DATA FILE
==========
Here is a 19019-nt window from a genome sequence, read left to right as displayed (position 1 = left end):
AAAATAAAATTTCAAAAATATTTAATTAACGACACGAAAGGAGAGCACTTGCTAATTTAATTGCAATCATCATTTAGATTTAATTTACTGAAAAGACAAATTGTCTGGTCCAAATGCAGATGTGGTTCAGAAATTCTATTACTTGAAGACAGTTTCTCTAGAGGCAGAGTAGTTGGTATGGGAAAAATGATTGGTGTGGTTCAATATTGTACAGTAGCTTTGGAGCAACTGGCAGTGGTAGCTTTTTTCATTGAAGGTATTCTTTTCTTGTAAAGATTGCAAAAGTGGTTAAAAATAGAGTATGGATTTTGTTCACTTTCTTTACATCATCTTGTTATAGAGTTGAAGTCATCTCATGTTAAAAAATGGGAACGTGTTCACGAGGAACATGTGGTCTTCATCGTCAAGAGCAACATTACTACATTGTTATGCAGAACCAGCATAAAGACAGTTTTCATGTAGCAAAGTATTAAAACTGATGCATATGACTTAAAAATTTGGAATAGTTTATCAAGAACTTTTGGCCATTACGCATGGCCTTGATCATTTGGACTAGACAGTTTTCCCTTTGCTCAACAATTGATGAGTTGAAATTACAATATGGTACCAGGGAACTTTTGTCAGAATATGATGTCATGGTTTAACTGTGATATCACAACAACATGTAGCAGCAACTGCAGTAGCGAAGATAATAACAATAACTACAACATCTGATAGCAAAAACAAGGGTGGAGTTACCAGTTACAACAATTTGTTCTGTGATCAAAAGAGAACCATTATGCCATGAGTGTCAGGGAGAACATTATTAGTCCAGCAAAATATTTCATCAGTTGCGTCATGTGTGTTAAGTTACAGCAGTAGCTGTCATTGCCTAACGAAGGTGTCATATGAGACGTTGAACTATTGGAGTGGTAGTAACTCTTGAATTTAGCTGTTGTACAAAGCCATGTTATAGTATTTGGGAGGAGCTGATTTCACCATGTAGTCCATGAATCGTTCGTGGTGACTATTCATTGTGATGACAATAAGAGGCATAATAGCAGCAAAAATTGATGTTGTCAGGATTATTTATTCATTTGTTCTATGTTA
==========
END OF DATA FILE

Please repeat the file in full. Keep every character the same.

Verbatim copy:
Here is a 19019-nt window from a genome sequence, read left to right as displayed (position 1 = left end):
AAAATAAAATTTCAAAAATATTTAATTAACGACACGAAAGGAGAGCACTTGCTAATTTAATTGCAATCATCATTTAGATTTAATTTACTGAAAAGACAAATTGTCTGGTCCAAATGCAGATGTGGTTCAGAAATTCTATTACTTGAAGACAGTTTCTCTAGAGGCAGAGTAGTTGGTATGGGAAAAATGATTGGTGTGGTTCAATATTGTACAGTAGCTTTGGAGCAACTGGCAGTGGTAGCTTTTTTCATTGAAGGTATTCTTTTCTTGTAAAGATTGCAAAAGTGGTTAAAAATAGAGTATGGATTTTGTTCACTTTCTTTACATCATCTTGTTATAGAGTTGAAGTCATCTCATGTTAAAAAATGGGAACGTGTTCACGAGGAACATGTGGTCTTCATCGTCAAGAGCAACATTACTACATTGTTATGCAGAACCAGCATAAAGACAGTTTTCATGTAGCAAAGTATTAAAACTGATGCATATGACTTAAAAATTTGGAATAGTTTATCAAGAACTTTTGGCCATTACGCATGGCCTTGATCATTTGGACTAGACAGTTTTCCCTTTGCTCAACAATTGATGAGTTGAAATTACAATATGGTACCAGGGAACTTTTGTCAGAATATGATGTCATGGTTTAACTGTGATATCACAACAACATGTAGCAGCAACTGCAGTAGCGAAGATAATAACAATAACTACAACATCTGATAGCAAAAACAAGGGTGGAGTTACCAGTTACAACAATTTGTTCTGTGATCAAAAGAGAACCATTATGCCATGAGTGTCAGGGAGAACATTATTAGTCCAGCAAAATATTTCATCAGTTGCGTCATGTGTGTTAAGTTACAGCAGTAGCTGTCATTGCCTAACGAAGGTGTCATATGAGACGTTGAACTATTGGAGTGGTAGTAACTCTTGAATTTAGCTGTTGTACAAAGCCATGTTATAGTATTTGGGAGGAGCTGATTTCACCATGTAGTCCATGAATCGTTCGTGGTGACTATTCATTGTGATGACAATAAGAGGCATAATAGCAGCAAAAATTGATGTTGTCAGGATTATTTATTCATTTGTTCTATGTTA